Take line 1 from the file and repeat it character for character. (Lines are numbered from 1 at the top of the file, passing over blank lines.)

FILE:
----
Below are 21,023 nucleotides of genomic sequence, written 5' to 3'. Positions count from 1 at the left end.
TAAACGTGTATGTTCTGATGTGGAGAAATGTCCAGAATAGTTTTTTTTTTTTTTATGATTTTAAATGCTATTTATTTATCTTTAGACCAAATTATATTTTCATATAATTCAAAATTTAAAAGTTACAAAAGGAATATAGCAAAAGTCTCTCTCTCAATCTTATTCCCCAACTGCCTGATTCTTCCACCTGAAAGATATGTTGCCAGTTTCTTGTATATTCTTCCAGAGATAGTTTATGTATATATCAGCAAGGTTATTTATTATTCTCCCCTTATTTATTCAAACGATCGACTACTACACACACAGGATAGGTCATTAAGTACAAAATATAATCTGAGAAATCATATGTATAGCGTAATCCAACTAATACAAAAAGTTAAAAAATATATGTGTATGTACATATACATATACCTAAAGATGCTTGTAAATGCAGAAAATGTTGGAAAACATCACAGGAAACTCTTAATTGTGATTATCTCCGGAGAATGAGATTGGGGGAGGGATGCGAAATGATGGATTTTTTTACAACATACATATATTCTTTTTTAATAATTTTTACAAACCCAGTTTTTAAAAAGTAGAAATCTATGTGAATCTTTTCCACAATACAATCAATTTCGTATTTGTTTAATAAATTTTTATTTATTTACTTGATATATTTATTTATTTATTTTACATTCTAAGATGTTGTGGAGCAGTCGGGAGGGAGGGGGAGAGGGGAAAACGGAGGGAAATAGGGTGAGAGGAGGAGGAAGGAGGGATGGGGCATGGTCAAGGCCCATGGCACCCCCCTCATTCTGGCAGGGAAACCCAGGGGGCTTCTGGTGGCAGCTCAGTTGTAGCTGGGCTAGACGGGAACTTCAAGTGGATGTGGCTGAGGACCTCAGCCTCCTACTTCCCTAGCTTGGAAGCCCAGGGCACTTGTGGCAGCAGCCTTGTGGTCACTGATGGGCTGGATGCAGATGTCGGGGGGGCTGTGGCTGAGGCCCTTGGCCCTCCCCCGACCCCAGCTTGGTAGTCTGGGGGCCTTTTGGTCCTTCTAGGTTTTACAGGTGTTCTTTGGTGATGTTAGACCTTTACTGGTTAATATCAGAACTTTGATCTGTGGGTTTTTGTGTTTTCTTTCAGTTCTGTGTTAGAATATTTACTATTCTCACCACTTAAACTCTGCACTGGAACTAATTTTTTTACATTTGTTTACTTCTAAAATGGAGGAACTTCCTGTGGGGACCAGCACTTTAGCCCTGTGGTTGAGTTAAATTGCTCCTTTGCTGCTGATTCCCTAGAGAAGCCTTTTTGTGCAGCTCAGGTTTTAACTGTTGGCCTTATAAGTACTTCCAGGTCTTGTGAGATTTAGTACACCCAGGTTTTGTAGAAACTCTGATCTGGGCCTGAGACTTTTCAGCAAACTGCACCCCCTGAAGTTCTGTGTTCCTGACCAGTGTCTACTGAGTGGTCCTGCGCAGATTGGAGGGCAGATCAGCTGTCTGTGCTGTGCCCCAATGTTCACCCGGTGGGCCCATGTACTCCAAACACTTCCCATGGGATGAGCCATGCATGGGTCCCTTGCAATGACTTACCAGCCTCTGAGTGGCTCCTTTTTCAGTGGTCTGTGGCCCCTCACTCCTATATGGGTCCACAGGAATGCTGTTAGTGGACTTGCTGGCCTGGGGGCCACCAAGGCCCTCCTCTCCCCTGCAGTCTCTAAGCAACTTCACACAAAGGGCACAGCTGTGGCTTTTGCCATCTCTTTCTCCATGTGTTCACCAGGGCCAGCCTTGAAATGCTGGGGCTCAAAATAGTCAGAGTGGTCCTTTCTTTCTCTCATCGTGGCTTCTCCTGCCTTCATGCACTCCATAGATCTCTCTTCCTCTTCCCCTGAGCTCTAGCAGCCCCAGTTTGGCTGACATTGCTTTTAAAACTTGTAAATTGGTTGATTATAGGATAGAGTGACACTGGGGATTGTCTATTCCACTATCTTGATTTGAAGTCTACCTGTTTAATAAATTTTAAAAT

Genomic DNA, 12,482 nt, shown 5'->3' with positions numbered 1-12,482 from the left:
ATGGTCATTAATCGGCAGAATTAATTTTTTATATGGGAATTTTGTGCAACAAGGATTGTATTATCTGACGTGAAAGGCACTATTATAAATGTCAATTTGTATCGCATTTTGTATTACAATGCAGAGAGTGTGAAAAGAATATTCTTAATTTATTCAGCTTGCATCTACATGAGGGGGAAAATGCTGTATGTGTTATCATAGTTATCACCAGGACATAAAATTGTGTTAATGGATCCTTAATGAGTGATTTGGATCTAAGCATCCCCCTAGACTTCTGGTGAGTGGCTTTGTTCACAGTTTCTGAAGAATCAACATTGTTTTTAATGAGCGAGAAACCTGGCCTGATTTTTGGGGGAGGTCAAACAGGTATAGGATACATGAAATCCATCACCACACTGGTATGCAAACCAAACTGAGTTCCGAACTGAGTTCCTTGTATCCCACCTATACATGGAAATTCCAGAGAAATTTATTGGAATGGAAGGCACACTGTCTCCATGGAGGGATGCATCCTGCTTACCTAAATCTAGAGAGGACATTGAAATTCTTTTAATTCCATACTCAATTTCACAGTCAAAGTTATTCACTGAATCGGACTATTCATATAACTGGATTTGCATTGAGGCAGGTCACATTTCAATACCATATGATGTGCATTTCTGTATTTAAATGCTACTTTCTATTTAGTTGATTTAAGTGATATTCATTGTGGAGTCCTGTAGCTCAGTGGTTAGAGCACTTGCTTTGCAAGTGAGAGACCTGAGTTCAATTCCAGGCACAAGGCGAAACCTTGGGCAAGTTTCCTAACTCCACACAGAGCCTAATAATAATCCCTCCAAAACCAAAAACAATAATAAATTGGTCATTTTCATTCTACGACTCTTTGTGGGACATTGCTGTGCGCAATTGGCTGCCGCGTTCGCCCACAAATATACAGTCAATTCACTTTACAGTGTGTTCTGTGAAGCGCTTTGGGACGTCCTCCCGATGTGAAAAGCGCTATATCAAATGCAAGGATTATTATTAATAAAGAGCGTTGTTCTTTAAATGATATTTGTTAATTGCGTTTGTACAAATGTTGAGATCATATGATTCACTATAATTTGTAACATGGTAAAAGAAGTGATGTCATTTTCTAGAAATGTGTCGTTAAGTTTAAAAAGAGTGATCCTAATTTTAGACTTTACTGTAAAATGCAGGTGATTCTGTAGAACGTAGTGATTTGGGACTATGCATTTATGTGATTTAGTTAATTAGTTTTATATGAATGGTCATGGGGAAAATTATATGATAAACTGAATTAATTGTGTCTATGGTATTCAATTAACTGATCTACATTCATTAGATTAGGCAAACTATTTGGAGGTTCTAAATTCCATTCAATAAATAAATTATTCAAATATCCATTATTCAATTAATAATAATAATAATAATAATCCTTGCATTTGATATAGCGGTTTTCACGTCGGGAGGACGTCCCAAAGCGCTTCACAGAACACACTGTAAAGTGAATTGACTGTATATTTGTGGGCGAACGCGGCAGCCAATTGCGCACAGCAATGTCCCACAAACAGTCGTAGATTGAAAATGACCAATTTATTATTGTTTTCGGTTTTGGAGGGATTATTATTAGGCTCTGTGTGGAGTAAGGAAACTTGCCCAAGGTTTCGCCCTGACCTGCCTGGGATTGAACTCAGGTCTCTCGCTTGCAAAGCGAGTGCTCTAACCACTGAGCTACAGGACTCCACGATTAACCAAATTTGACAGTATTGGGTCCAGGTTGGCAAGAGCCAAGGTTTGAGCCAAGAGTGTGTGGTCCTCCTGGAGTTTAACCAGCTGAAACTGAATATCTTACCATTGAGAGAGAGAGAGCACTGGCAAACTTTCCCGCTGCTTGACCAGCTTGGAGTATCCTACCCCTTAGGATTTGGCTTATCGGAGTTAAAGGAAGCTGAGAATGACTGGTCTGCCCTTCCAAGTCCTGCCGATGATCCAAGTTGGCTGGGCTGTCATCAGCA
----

Below are 21,023 nucleotides of genomic sequence, written 5' to 3'. Positions count from 1 at the left end.